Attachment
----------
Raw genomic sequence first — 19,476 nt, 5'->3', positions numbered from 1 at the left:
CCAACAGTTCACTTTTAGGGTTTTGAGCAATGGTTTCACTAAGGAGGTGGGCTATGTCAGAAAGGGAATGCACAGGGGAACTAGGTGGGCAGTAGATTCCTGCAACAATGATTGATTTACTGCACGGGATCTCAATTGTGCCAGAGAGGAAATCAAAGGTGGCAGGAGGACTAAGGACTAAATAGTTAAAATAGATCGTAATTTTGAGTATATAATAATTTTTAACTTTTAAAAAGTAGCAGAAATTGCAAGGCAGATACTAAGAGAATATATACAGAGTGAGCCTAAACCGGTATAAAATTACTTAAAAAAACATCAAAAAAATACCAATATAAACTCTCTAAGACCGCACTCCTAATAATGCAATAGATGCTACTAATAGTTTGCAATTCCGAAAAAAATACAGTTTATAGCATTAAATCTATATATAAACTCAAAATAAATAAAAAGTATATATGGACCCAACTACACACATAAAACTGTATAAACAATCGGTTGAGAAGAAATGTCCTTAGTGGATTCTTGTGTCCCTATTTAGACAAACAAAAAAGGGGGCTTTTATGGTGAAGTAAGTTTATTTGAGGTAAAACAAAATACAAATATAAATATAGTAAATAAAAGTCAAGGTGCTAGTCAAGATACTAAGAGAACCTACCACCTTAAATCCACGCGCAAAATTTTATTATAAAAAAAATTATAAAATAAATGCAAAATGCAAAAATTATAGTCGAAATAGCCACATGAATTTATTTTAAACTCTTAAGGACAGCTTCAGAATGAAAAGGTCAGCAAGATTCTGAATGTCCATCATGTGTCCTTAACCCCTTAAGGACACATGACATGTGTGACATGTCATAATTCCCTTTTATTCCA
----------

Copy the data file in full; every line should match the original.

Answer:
Raw genomic sequence first — 19,476 nt, 5'->3', positions numbered from 1 at the left:
CCAACAGTTCACTTTTAGGGTTTTGAGCAATGGTTTCACTAAGGAGGTGGGCTATGTCAGAAAGGGAATGCACAGGGGAACTAGGTGGGCAGTAGATTCCTGCAACAATGATTGATTTACTGCACGGGATCTCAATTGTGCCAGAGAGGAAATCAAAGGTGGCAGGAGGACTAAGGACTAAATAGTTAAAATAGATCGTAATTTTGAGTATATAATAATTTTTAACTTTTAAAAAGTAGCAGAAATTGCAAGGCAGATACTAAGAGAATATATACAGAGTGAGCCTAAACCGGTATAAAATTACTTAAAAAAACATCAAAAAAATACCAATATAAACTCTCTAAGACCGCACTCCTAATAATGCAATAGATGCTACTAATAGTTTGCAATTCCGAAAAAAATACAGTTTATAGCATTAAATCTATATATAAACTCAAAATAAATAAAAAGTATATATGGACCCAACTACACACATAAAACTGTATAAACAATCGGTTGAGAAGAAATGTCCTTAGTGGATTCTTGTGTCCCTATTTAGACAAACAAAAAAGGGGGCTTTTATGGTGAAGTAAGTTTATTTGAGGTAAAACAAAATACAAATATAAATATAGTAAATAAAAGTCAAGGTGCTAGTCAAGATACTAAGAGAACCTACCACCTTAAATCCACGCGCAAAATTTTATTATAAAAAAAATTATAAAATAAATGCAAAATGCAAAAATTATAGTCGAAATAGCCACATGAATTTATTTTAAACTCTTAAGGACAGCTTCAGAATGAAAAGGTCAGCAAGATTCTGAATGTCCATCATGTGTCCTTAACCCCTTAAGGACACATGACATGTGTGACATGTCATAATTCCCTTTTATTCCA